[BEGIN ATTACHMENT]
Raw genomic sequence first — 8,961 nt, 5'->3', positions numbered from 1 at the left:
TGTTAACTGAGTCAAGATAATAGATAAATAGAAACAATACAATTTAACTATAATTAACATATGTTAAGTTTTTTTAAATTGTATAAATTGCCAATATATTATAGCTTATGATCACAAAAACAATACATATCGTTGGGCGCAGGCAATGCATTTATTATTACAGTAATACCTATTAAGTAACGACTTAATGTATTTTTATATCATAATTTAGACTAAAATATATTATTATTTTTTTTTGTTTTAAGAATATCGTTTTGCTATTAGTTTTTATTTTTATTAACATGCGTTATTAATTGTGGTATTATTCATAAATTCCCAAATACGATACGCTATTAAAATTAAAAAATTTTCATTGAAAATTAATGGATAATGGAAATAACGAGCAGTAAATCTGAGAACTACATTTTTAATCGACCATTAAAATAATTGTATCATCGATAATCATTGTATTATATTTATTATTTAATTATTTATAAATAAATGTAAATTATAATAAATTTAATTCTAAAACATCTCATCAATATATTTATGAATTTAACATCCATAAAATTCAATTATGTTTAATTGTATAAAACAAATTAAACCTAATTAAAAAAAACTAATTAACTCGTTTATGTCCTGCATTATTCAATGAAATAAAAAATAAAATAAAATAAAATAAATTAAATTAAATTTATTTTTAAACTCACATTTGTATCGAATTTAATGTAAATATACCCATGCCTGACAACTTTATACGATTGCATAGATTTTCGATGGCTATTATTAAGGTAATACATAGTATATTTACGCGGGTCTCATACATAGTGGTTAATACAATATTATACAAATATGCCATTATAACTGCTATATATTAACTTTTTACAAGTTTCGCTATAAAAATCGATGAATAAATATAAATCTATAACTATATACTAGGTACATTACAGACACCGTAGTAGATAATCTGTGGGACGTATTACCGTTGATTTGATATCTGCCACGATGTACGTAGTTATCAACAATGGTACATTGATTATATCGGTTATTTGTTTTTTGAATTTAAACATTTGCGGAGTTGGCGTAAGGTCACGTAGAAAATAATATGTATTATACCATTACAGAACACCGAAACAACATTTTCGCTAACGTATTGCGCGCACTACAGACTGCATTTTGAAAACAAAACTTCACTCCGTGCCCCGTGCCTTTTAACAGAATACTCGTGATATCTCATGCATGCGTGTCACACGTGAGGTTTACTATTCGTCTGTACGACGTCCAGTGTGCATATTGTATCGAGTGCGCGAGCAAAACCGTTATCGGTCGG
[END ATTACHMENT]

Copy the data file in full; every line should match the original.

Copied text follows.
Raw genomic sequence first — 8,961 nt, 5'->3', positions numbered from 1 at the left:
TGTTAACTGAGTCAAGATAATAGATAAATAGAAACAATACAATTTAACTATAATTAACATATGTTAAGTTTTTTTAAATTGTATAAATTGCCAATATATTATAGCTTATGATCACAAAAACAATACATATCGTTGGGCGCAGGCAATGCATTTATTATTACAGTAATACCTATTAAGTAACGACTTAATGTATTTTTATATCATAATTTAGACTAAAATATATTATTATTTTTTTTTGTTTTAAGAATATCGTTTTGCTATTAGTTTTTATTTTTATTAACATGCGTTATTAATTGTGGTATTATTCATAAATTCCCAAATACGATACGCTATTAAAATTAAAAAATTTTCATTGAAAATTAATGGATAATGGAAATAACGAGCAGTAAATCTGAGAACTACATTTTTAATCGACCATTAAAATAATTGTATCATCGATAATCATTGTATTATATTTATTATTTAATTATTTATAAATAAATGTAAATTATAATAAATTTAATTCTAAAACATCTCATCAATATATTTATGAATTTAACATCCATAAAATTCAATTATGTTTAATTGTATAAAACAAATTAAACCTAATTAAAAAAAACTAATTAACTCGTTTATGTCCTGCATTATTCAATGAAATAAAAAATAAAATAAAATAAAATAAATTAAATTAAATTTATTTTTAAACTCACATTTGTATCGAATTTAATGTAAATATACCCATGCCTGACAACTTTATACGATTGCATAGATTTTCGATGGCTATTATTAAGGTAATACATAGTATATTTACGCGGGTCTCATACATAGTGGTTAATACAATATTATACAAATATGCCATTATAACTGCTATATATTAACTTTTTACAAGTTTCGCTATAAAAATCGATGAATAAATATAAATCTATAACTATATACTAGGTACATTACAGACACCGTAGTAGATAATCTGTGGGACGTATTACCGTTGATTTGATATCTGCCACGATGTACGTAGTTATCAACAATGGTACATTGATTATATCGGTTATTTGTTTTTTGAATTTAAACATTTGCGGAGTTGGCGTAAGGTCACGTAGAAAATAATATGTATTATACCATTACAGAACACCGAAACAACATTTTCGCTAACGTATTGCGCGCACTACAGACTGCATTTTGAAAACAAAACTTCACTCCGTGCCCCGTGCCTTTTAACAGAATACTCGTGATATCTCATGCATGCGTGTCACACGTGAGGTTTACTATTCGTCTGTACGACGTCCAGTGTGCATATTGTATCGAGTGCGCGAGCAAAACCGTTATCGGTCGG